Greg Dyke On Broadcasting

C4 should celebrate its strengths rather than plead for public money
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Let me start by saying that I am a fan of both the Channel 4 chairman Luke Johnson and the chief executive Andy Duncan, but I believe they are way off beam when they claim that Channel 4 will need to receive public money to support public service broadcasting on their channel some time during the next decade. Their argument is that if they don't get the possibility into legislation now when the BBC Charter is up for re-newal, it will be their last chance for 10 years.

First, I don't accept that argument. Much more importantly, I don't believe Channel 4 will need public money in the next decade, and by arguing for it now, it is not only underestimating the power of the Channel 4 brand going forward - it is in danger of undermining it. Channel 4 is a big success story, and its leadership should be shouting that from the rooftops rather than whingeing on about wanting the right to have some of the TV licence fee at some time in the future.

To use a footballing analogy, it's like being top of the Premiership and spending your time worrying publicly about being relegated. Of course there are challenges ahead for advertising-funded channels, from the growing use of personal video recorders and the coming of programming-on-demand via broadband. Both mean that viewers could skip the ads. But the challenge for commercial broadcasters is to use their entrepreneurial skills to overcome those difficulties, not to plead for public funding.

No one could argue that Channel 4 needs public money right now; in fact, if you look at what has happened to Channel 4 in recent years you could argue that it currently has, to use Mark Thompson's famous phrase, Jacuzzis of cash anyway.

With Channel 4 's director of sales, Andy Barnes, admitting in an injudicious moment that advertising revenue is flowing into Channel 4 so fast this year that he's burying it down the back of the sofa, and with stories circulating that Channel 4 is paying for programmes years in advance, the channel can hardly claim it needs money now.

And even if the channel hits a difficult year for advertising revenue some time in the future, that doesn't mean it needs public funding. It has a headquarters which it owns and costs no rent. The channel's revenue over the past decade has grown at a much faster rate than any other terrestrial broadcaster; in fact, it has grown at an average of 11 per cent a year for 10 years. As a result, its spending on programming has grown at close to 15 per cent a year in the same period.

What all this means is that even if the channel hits fallow years, its revenue would have to fall by an enormous amount before, in real terms, it was back where it was 10 years ago. This is likely to happen to ITV long before it happens to Channel 4.

When Andy Duncan arrived at the channel, discussions were going on into what would have been, in effect, a merger with Five. Duncan, quite rightly, killed off the merger by opening up the prospect of public funding.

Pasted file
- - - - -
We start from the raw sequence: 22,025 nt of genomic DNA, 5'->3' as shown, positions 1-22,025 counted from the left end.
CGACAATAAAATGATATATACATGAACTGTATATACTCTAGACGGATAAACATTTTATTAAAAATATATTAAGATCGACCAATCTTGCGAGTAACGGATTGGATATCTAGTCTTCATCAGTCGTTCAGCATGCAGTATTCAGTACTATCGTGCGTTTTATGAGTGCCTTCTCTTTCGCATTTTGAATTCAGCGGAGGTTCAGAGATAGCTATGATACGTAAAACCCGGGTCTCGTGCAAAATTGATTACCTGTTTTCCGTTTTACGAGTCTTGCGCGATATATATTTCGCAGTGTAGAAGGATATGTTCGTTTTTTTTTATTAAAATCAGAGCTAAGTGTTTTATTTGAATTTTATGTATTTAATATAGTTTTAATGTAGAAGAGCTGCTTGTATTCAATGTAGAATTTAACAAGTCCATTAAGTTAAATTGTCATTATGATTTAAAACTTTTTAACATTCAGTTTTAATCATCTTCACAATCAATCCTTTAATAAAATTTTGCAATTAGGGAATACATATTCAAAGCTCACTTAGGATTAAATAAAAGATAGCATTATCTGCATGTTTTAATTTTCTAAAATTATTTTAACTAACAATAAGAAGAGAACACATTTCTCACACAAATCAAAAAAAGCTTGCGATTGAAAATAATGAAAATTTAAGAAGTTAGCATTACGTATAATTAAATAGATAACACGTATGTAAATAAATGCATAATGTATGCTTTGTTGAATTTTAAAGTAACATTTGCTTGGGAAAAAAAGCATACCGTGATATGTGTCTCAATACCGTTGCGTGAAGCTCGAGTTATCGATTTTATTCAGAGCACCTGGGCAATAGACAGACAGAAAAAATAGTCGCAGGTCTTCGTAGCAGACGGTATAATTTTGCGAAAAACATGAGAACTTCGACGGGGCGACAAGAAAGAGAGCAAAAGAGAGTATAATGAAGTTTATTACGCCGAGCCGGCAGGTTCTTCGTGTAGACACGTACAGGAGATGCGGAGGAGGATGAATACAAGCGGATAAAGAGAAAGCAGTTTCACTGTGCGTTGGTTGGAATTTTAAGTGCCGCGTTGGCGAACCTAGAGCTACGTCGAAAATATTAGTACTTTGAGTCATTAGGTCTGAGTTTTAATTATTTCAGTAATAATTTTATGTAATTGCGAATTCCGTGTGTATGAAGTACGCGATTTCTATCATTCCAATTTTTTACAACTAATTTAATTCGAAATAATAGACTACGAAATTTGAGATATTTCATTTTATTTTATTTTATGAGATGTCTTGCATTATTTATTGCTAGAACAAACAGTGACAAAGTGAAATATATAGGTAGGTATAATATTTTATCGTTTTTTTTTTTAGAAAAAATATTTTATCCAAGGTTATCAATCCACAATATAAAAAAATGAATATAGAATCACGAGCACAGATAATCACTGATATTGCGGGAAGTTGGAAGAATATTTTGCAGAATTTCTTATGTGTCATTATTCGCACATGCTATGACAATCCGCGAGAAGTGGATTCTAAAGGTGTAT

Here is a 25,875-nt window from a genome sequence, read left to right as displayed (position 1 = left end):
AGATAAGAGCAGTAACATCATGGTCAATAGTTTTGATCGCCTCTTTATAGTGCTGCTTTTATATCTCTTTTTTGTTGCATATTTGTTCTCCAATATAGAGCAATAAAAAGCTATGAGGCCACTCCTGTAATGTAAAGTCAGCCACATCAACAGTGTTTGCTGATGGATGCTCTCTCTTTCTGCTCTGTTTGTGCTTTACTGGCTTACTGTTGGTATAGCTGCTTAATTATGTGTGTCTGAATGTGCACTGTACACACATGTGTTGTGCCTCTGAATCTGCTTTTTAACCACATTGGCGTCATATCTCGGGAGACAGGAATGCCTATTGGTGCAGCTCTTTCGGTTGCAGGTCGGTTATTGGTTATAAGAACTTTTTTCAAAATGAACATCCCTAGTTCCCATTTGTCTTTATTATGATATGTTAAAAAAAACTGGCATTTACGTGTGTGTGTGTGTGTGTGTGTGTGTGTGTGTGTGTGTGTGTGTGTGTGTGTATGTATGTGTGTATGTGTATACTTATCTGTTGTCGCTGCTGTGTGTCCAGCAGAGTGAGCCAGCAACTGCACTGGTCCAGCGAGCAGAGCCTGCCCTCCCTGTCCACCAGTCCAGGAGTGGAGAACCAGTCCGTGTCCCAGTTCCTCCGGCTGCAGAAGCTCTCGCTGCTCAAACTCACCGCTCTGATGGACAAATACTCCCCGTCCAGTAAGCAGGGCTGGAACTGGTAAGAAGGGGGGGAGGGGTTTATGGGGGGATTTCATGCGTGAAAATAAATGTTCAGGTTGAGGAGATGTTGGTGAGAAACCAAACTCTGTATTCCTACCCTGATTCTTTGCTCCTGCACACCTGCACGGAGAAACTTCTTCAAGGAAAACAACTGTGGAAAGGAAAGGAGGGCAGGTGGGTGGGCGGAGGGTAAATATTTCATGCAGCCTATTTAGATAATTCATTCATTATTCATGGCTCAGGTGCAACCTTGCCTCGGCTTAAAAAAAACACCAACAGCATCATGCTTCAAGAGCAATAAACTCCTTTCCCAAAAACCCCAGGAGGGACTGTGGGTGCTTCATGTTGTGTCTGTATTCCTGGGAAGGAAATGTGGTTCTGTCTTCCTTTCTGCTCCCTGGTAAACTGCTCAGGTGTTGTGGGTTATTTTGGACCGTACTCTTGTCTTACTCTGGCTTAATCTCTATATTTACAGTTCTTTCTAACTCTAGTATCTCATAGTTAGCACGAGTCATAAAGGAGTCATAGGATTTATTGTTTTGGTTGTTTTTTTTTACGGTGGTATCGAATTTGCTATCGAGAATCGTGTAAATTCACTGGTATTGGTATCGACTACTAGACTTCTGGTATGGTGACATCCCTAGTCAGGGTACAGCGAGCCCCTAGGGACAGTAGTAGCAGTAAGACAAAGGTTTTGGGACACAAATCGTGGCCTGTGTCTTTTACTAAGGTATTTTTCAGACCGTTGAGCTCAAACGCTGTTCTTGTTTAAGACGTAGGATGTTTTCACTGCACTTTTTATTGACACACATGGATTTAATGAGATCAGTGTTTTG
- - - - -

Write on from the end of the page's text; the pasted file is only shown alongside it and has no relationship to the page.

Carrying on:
Now it is time for him and Luke Johnson to quietly forget it because the more they bang on about it the sillier they will look. Only last week one research organisation came out with forecasts that, next year, Channel 4's revenue is likely to increase by another 10 per cent.

More blood on the carpets at ITV

A couple of weeks back, I wrote how it was good to see that the old business maxim, "There's a crisis, so deputy heads must roll" still applied to ITV, with the firing of the head of sales Graham Duff. Since then, there's been deputy heads' blood all over the ITV carpet with the firing of the director of broadcasting Mick Desmond and the announcement that the finance director Henry Staunton is leaving soon.

But the oddest decision by the chief executive Charles Allen (whose signature tune has to be "I Will Survive") is the appointment of Simon Shaps as ITV's new director of broadcasting. Having never scheduled or commissioned - the two talents a broadcaster needs - Shaps has said that he plans to do both in his new job, which has not gone down too well with Nigel Pickard, who is actually employed to commission and schedule ITV1.

As a result, Shaps' appointment has not gone down too well at the ITV Network Centre, particularly as in his period as head of Granada productions, he was responsible for the series of flops the channel has had this year. He seems to have escaped unscathed from failures like Celebrity Wrestling and Celebrity Love Island.

But what has really horrified people at the Network Centre is that Allen has said he's going to leave the ITV building on the South Bank and move to the home of the centre in Gray's Inn Road so he can "get closer to the decision-making". Could ITV's audience share decline even faster?

Double act: Charles Allen (left) with Simon Shaps, who plans to tackle both scheduling and commissioning at ITV

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